- #1

Old Person

- 31

- 10

- TL;DR Summary
- Calculate the residue of 1/Cosh(pi.z) at z = i/2.

I'm not sure if this should be in the calculus section or the anlaysis section. It's complex analysis related to integration around a contour.

Can someone suggest a method to determine the residue of f(z) = ## \frac{1}{Cosh ( \pi z) } ## at the singular point z = i/2.

This was part of an exam question and the model answers are already available.

In the model answers it is just assumed we have a simple pole (pole of order 1) at z=i/2 and the usual formula then jumps in:

Res (f(z) ; i/2) = ## \lim\limits_{z \rightarrow i/2} \, [ (z-i/2) . f(z) ]##

BUT no proof is given that we did only have a simple pole there. If that's easily shown, great, otherwise would it be easier to just directly obtain the Laurent series or obtain the Residue by some other method?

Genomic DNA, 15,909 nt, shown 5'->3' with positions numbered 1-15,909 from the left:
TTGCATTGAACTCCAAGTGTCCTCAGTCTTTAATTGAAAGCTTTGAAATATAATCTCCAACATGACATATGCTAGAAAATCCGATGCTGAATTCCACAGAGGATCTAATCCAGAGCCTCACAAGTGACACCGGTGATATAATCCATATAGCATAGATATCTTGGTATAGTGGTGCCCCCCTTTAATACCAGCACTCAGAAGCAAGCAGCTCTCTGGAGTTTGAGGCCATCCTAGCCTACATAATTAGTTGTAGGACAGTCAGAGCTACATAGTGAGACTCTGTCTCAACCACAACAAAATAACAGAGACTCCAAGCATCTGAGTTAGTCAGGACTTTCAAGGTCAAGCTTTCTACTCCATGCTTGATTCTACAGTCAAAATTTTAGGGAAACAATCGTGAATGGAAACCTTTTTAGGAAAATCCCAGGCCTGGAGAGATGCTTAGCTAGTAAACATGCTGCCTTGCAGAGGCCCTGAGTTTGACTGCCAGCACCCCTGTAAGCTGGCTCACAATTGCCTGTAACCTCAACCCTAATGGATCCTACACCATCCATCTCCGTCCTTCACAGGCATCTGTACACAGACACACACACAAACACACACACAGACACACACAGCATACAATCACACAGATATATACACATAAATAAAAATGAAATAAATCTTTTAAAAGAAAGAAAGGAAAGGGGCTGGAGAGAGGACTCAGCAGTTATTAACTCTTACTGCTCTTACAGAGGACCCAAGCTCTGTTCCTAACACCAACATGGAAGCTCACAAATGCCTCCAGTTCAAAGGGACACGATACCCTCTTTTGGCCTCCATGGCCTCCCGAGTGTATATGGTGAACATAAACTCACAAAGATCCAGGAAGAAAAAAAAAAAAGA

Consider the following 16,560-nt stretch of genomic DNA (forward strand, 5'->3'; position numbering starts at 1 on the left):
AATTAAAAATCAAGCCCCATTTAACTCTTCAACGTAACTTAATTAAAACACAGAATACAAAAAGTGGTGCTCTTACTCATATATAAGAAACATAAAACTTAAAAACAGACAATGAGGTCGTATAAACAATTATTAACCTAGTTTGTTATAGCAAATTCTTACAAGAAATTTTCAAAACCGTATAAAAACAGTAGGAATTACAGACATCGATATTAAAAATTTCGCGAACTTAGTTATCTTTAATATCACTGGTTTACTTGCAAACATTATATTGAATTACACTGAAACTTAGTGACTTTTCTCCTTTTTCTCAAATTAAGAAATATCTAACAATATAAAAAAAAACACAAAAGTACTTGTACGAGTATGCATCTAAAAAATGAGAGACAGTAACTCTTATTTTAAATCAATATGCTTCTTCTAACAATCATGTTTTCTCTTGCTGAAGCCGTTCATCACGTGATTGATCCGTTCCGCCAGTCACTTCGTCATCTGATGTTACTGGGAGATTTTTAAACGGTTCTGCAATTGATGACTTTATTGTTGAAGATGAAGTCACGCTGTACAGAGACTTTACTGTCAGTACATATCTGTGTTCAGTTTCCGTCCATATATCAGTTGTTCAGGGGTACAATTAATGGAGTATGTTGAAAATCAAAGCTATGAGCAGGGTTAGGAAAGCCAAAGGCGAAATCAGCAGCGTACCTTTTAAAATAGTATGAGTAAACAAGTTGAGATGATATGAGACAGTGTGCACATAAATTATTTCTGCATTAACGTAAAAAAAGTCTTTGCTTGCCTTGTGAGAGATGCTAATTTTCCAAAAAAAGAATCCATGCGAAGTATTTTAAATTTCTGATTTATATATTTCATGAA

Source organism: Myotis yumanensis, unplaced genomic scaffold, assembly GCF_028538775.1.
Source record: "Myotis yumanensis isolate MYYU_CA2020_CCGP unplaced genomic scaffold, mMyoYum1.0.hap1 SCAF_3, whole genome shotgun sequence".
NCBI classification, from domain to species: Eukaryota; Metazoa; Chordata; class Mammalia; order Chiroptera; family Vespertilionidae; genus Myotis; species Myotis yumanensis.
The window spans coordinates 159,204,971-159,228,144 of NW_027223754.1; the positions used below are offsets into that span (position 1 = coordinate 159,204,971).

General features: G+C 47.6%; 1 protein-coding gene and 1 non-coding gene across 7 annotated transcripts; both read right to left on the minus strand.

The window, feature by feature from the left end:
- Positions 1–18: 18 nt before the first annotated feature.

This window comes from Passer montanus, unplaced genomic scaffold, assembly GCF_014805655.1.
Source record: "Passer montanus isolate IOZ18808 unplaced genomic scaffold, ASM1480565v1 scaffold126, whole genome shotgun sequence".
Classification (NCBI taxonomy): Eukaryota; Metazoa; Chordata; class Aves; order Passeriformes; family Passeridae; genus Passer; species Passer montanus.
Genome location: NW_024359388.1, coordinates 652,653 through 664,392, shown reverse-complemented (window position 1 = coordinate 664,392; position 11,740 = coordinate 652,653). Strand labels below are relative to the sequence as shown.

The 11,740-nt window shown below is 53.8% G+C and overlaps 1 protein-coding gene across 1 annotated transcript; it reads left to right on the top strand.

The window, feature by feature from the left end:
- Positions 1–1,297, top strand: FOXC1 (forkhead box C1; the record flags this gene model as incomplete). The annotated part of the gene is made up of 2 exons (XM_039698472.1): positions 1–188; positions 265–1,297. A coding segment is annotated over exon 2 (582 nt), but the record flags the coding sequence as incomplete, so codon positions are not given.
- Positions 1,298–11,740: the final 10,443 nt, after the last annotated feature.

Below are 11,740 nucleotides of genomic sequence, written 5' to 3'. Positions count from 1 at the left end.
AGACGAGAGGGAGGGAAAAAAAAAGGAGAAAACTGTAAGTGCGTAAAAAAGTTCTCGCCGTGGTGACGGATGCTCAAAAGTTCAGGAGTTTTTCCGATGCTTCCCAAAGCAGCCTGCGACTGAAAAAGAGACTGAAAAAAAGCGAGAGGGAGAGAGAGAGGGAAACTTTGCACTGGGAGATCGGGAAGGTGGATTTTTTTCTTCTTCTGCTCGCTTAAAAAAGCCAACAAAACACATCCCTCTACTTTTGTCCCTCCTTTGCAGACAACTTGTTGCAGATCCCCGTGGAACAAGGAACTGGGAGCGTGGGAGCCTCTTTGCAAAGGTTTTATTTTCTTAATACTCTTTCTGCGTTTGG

Thank you for your time and any advice.

Can someone suggest a method to determine the residue of f(z) = ## \frac{1}{Cosh ( \pi z) } ## at the singular point z = i/2.

**Background:**This was part of an exam question and the model answers are already available.

In the model answers it is just assumed we have a simple pole (pole of order 1) at z=i/2 and the usual formula then jumps in:

Res (f(z) ; i/2) = ## \lim\limits_{z \rightarrow i/2} \, [ (z-i/2) . f(z) ]##

BUT no proof is given that we did only have a simple pole there. If that's easily shown, great, otherwise would it be easier to just directly obtain the Laurent series or obtain the Residue by some other method?

Thank you for your time and any advice.